CeePrompt! Computer Connection

In changing world of media, bandwidth is everything

Originally published July 21, 1997
Cathi Schuler

Isn't it somewhat disconcerting when familiar, dependable icons in our life suddenly take on a new life form? I'll never get used to calling Candlestick Park, 3Com Park, nor did the name LA Raiders ever seem to fit. I'm still not accustomed to our local TV Channels 13 and 10 swapping network affiliations nor can I break The Stockton Record habit. It's now The Record.

The same feeling crept in the morning I awoke and Continental Cablevision had disappeared. Overnight the identity had changed. The trucks were repainted, uniforms were changed, the billing was different and the familiar logo had simply vanished. Who the heck is MediaOne and where did they come from?

Such company changes are usually the result of mergers, acquisitions and decisions at a corporate level to which the end user is never fully privy. The metamorphosis from Continental Cable to MediaOne is no exception. In November 1996, Continental Cablevision was acquired by communications giant US West Media Group and on May 13th 1997 the resulting merger formally adopted it's new identity: MediaOne.

Continental Cable was one of many acquisitions that now positions US West Media as the nation's third largest cable company with more than 5 million subscribers. The new name, MediaOne, signals the company's direction toward new lines of business including video, telephony and high speed Internet access. It's not just cable TV anymore!

Broadband is the new buzzword in the cable industry that represents Internet access and transfer rates at lightening speeds. Imagine tapping into the Internet at speeds 50 times faster than conventional phone modems and 12 times faster than ISDN lines while simultaneously receiving streaming video, audio and voice communication!

Bandwidth has always been the name of the game in speedy Internet access. The more bandwidth available to transmit data, the faster information flows. Our POTS (Plain Old Telephone Service) analog access lines are painfully narrow and already stretched to their transmission limits. Recent technological developments such as 56.6K analog modems have borrowed time, but with the voracious demands of Web graphics, we're destined to outgrow POTS in a very short time. ISDN offers faster digital access, but still utilizes the existing telephone network.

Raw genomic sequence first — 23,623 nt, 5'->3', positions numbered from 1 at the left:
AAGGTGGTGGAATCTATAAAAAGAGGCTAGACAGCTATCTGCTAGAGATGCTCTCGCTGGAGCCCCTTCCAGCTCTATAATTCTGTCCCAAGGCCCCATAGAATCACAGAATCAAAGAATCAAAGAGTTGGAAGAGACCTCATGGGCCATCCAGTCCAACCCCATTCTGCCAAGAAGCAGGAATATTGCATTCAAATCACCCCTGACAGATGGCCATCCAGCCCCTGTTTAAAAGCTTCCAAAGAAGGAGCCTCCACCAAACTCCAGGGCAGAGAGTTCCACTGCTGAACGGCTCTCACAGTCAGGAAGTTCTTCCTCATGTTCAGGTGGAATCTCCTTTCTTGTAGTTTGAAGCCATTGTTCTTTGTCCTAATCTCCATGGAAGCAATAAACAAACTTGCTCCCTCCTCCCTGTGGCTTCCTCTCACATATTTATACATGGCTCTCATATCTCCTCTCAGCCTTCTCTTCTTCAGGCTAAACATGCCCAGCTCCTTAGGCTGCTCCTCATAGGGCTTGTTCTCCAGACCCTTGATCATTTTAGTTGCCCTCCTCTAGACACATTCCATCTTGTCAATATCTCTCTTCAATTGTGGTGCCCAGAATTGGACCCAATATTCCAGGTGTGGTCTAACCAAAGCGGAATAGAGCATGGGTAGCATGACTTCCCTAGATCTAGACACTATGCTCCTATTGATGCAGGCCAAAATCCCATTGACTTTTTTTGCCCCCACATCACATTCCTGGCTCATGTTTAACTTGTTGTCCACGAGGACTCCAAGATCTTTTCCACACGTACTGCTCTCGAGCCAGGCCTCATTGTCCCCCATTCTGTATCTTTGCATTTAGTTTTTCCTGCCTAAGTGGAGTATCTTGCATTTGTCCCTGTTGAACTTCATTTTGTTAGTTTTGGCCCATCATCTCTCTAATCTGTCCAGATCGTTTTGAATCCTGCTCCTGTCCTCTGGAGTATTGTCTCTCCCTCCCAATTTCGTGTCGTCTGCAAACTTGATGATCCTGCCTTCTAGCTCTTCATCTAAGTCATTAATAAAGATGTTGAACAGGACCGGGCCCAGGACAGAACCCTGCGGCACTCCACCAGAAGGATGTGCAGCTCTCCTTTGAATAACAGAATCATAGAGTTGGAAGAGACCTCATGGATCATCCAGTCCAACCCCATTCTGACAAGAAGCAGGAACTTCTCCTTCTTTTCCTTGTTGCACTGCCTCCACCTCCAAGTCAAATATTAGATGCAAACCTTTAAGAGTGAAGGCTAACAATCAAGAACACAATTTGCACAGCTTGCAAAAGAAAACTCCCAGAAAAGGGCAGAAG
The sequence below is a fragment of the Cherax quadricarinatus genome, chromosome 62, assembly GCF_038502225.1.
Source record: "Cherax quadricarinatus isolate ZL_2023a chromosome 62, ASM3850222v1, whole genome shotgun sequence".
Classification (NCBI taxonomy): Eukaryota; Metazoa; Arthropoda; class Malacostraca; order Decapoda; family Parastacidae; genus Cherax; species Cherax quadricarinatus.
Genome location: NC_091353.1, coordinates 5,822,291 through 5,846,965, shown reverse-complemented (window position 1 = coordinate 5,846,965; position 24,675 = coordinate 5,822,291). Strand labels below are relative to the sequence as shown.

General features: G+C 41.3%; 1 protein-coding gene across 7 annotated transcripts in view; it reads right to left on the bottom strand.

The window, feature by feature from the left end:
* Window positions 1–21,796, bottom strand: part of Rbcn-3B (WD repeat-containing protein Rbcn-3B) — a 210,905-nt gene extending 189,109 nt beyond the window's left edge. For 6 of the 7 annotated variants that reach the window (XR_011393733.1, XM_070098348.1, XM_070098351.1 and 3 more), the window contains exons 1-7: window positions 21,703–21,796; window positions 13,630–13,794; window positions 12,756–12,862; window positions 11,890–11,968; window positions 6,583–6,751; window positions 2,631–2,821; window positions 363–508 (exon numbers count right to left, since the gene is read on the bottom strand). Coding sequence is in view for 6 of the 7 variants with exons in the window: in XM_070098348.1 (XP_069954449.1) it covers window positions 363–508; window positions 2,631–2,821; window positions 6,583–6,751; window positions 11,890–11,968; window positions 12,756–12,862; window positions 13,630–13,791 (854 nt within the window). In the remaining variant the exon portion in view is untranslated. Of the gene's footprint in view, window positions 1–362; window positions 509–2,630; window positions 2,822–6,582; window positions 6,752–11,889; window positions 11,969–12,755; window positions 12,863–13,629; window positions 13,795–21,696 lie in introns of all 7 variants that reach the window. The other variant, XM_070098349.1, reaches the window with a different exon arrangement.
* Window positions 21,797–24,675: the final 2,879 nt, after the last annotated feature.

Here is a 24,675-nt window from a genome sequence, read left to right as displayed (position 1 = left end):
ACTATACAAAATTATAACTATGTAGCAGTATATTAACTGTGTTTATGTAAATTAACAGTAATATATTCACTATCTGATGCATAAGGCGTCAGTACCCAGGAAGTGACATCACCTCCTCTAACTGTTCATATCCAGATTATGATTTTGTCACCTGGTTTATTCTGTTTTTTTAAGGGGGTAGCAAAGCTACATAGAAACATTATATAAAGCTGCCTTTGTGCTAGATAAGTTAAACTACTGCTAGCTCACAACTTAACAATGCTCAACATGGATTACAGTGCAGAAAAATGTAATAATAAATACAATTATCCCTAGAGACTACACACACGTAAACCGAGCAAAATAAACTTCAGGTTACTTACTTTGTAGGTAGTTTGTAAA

Broadband is a hybrid fiber optic/coaxial cable network with two-way capabilities that brings you high speed Internet access, video and telephony over a single wire. It's huge, in terms of bandwidth. Really big. MediaOne is marketing its cable Internet access as "MediaOne Express", but don't look to sign on quite yet. MediaOne Express is not yet available in our area.

Readying an existing cable network for Internet access requires considerable upgrades to the existing plants and infrastructure to enable true, two-way capabilities. MediaOne expects to spend $5 billion before the year 2000 to retrofit it's Broadband network of coaxial cable and fiber optic line.

Analysts observe that the cable industry is taking a very careful and methodical approach to this emerging technology, concentrating on small area markets first to insure that all the kinks are worked out before massive upgrades and marketing strategies are undertaken. MediaOne Express is currently offered in selected areas of Boston, Detroit, Atlanta and Jacksonville, Fla. with expansion plans imminent for other areas of the country. A visit to the MediaOne Express website in Jacksonville, Florida will give you a good flavor for the power that Broadband has brought to this community. http://www.jacksonville.net/

If and when Broadband comes to town, you'll need the right hardware to harness this breakneck speed. Both PCs and Macs will need Ethernet cards for network compatibility. With this network interface, there's no need to dial-up your connection to the Net. Instead, it's always "on", just like your TV cable. Additionally, a cable modem is necessary to "modulate" the communications between your PC and the cable network. Ideally, MediaOne Express users will need a Pentium processor with 16MB RAM and 50MB free hard disk space. You can expect to pay approximately $40 a month for this service.

A local MediaOne representative was unavailable for comment, but on a corporate level, MediaOne affirms, "Our business plan is to continue to upgrade your community so that we can provide you the very latest in enhanced services as soon as possible".

In this instance, the change to MediaOne is a good one and if their goals are realized, it will be a welcomed not only as fast access, but as a technology that will ease the presently overburdened Internet network.

Cathi Schuler owns a computer literacy training/consulting company, Cee Prompt! She is a co-author of computer textbooks and can be reached by e-mail at cschuler@uop.edu or cschuler@ceeprompt.com or by mail c/o The Record, P.O. Box 900, Stockton, CA 95201. She is on the Internet at: http://www.ceeprompt.com. Click here for past archived columns.
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